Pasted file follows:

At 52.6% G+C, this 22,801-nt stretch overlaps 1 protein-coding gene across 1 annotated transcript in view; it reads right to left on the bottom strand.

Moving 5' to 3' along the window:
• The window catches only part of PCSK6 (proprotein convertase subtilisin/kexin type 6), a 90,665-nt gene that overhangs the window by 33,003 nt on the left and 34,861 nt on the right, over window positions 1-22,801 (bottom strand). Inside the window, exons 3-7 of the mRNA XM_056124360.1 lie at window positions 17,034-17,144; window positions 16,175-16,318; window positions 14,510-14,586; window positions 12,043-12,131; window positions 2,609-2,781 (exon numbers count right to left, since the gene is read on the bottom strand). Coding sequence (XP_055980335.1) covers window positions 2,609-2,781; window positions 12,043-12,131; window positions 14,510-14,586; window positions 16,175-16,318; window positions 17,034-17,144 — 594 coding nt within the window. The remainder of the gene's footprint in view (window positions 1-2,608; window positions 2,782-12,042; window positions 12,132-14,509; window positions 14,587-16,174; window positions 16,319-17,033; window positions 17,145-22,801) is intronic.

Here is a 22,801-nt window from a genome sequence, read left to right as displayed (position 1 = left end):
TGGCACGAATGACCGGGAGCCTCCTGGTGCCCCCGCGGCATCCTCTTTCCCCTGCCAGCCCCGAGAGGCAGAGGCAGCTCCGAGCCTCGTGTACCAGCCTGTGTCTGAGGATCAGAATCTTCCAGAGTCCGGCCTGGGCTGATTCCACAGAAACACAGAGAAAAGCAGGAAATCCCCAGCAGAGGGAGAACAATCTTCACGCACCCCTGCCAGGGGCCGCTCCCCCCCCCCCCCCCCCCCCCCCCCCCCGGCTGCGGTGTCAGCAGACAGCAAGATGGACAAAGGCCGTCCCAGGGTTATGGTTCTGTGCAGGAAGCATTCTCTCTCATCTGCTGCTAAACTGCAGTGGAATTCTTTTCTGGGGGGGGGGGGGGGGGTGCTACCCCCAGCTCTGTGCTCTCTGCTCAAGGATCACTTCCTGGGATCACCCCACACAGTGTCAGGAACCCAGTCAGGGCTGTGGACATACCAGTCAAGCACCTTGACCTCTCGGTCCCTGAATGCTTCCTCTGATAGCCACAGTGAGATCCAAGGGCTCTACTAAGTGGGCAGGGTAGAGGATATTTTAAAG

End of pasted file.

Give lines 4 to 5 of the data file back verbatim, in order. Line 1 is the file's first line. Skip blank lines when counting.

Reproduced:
Here is a 22,801-nt window from a genome sequence, read left to right as displayed (position 1 = left end):
TGGCACGAATGACCGGGAGCCTCCTGGTGCCCCCGCGGCATCCTCTTTCCCCTGCCAGCCCCGAGAGGCAGAGGCAGCTCCGAGCCTCGTGTACCAGCCTGTGTCTGAGGATCAGAATCTTCCAGAGTCCGGCCTGGGCTGATTCCACAGAAACACAGAGAAAAGCAGGAAATCCCCAGCAGAGGGAGAACAATCTTCACGCACCCCTGCCAGGGGCCGCTCCCCCCCCCCCCCCCCCCCCCCCCCCCCGGCTGCGGTGTCAGCAGACAGCAAGATGGACAAAGGCCGTCCCAGGGTTATGGTTCTGTGCAGGAAGCATTCTCTCTCATCTGCTGCTAAACTGCAGTGGAATTCTTTTCTGGGGGGGGGGGGGGGGGTGCTACCCCCAGCTCTGTGCTCTCTGCTCAAGGATCACTTCCTGGGATCACCCCACACAGTGTCAGGAACCCAGTCAGGGCTGTGGACATACCAGTCAAGCACCTTGACCTCTCGGTCCCTGAATGCTTCCTCTGATAGCCACAGTGAGATCCAAGGGCTCTACTAAGTGGGCAGGGTAGAGGATATTTTAAAG